You might have noticed that all the above can be amply summed by suggesting to you to become your own parent. This is what parents do and the process is called “education” or “socialisation”. If your path to the adoption of this course is a particular therapy – go ahead. As a metaphor, a narrative, no therapeutic approach is better or worse than any other.

The heart of the beast is the inability of the narcissist to distinguish true from false, posing from being, Narcissistic Supply from genuine relationships and compulsive drives from true interests and avocations in his life. Narcissism is about deceit. It blurs the distinction between authentic actions, true motives, real desires, original emotions – and the malignant forms that are the attributes of narcissism. Narcissists are no longer capable of knowing themselves. Terrified by their internal apparitions, paralysed by their inauthenticity, suppressed by the weight of their repressed emotions – they occupy a hall of mirrors. Munch-like, their elongated figures stare at them, on the verge of THE scream, yet somehow, without sound. Their curious, vibrant, optimistic True Self is dead. How can a False Self be anything but false? How can anyone on a permanent diet of reflections ever see true objects? How can the narcissist – whose essence is the devouring of meaningful others and their transformation into meaningless and other – ever love?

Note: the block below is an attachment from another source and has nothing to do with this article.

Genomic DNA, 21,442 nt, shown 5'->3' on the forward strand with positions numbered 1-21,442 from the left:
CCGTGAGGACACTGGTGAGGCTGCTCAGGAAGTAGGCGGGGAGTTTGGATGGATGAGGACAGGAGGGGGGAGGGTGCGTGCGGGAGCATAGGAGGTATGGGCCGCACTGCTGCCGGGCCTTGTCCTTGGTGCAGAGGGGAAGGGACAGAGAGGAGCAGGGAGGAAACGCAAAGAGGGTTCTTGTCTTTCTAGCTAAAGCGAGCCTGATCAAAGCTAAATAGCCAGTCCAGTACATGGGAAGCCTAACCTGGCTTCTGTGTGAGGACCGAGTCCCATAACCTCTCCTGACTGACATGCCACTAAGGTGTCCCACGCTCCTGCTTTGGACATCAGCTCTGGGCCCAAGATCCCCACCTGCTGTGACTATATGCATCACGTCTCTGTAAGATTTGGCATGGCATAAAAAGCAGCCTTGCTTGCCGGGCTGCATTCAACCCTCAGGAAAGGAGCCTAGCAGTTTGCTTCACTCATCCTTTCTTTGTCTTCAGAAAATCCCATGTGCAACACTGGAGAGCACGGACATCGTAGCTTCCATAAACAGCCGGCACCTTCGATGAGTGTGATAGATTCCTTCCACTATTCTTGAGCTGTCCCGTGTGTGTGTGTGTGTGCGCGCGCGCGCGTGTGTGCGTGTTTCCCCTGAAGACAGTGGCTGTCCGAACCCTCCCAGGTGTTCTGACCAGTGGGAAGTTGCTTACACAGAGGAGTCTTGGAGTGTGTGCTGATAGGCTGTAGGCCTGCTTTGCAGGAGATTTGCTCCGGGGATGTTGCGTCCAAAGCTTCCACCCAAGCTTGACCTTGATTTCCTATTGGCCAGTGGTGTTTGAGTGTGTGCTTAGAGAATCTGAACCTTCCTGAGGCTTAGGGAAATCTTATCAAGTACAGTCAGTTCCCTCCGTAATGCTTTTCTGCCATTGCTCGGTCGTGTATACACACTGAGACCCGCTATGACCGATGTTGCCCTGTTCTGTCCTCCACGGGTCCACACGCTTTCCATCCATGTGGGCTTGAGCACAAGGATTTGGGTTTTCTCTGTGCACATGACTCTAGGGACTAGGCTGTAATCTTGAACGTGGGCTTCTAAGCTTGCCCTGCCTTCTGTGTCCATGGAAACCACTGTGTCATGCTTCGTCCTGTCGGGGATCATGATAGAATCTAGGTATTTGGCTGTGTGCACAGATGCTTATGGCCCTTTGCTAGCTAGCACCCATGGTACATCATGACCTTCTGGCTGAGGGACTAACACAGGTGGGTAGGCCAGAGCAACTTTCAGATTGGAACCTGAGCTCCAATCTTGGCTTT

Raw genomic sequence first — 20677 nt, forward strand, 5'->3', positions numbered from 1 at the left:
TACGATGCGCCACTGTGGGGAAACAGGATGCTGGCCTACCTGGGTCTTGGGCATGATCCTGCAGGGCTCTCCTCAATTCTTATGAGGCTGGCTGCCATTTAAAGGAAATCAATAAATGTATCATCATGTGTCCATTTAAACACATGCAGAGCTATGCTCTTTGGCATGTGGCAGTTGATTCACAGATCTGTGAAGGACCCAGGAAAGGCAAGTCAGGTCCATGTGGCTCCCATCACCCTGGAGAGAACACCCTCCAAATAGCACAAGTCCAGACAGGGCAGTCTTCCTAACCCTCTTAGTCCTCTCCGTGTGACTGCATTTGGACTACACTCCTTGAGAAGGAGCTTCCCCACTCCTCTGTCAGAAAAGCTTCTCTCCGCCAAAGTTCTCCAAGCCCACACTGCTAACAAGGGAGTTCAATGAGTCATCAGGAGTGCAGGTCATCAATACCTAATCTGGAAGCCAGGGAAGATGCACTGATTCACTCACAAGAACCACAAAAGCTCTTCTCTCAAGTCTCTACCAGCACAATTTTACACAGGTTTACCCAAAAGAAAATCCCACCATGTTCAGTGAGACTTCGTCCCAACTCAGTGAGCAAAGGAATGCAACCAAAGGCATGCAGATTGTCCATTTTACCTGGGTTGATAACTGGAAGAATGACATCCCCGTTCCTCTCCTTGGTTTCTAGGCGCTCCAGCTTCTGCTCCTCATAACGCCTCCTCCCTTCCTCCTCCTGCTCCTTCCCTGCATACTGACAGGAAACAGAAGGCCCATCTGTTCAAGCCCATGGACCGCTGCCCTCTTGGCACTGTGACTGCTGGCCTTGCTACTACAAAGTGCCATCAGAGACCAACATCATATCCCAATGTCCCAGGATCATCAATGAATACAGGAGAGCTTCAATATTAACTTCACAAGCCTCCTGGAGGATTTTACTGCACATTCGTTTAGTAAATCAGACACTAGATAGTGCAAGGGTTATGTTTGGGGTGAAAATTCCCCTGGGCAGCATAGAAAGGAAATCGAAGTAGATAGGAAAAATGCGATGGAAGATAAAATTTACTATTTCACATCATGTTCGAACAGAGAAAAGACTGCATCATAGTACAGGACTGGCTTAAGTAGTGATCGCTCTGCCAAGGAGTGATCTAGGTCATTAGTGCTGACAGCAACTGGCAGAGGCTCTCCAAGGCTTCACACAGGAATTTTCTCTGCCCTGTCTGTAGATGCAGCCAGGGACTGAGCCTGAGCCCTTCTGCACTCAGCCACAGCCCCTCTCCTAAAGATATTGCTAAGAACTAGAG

The answer is: discipline, decisiveness, clear targets, conditioning, justice. The narcissist is the product of unjust, capricious and cruel treatment. He is the finished product of a production line of self-recrimination, guilt and fear. He needs to take the antidote to counter the narcissistic poison. Unfortunately, there is no drug I know of which can ameliorate pathological narcissism. Confronting one’s parents and childhood is a good idea if the narcissist feels that he is ready for it. Can he take it? Can he cope with new truths, however painful? The narcissist must be careful. This is playing with fire. But if he feels confident that there is nothing that can be revealed to him in such a confrontation that he cannot withstand – it is a good and wise move in the right direction. My advice to the narcissist would then be: just dedicate a lot of time to rehearsing it and define well what is it exactly that you want to ask. Do not turn this into a monodrama, group dynamics or trial. Ask so that you shall be answered. Don’t try to prove anything, to vindicate, to take revenge, to win, to exculpate. Talk as you would with yourself. Do not try to sound professional, mature, intelligent, knowledgeable and distanced. There is no “problem to solve” – just a condition to adjust yourself to. Think about it as diabetes.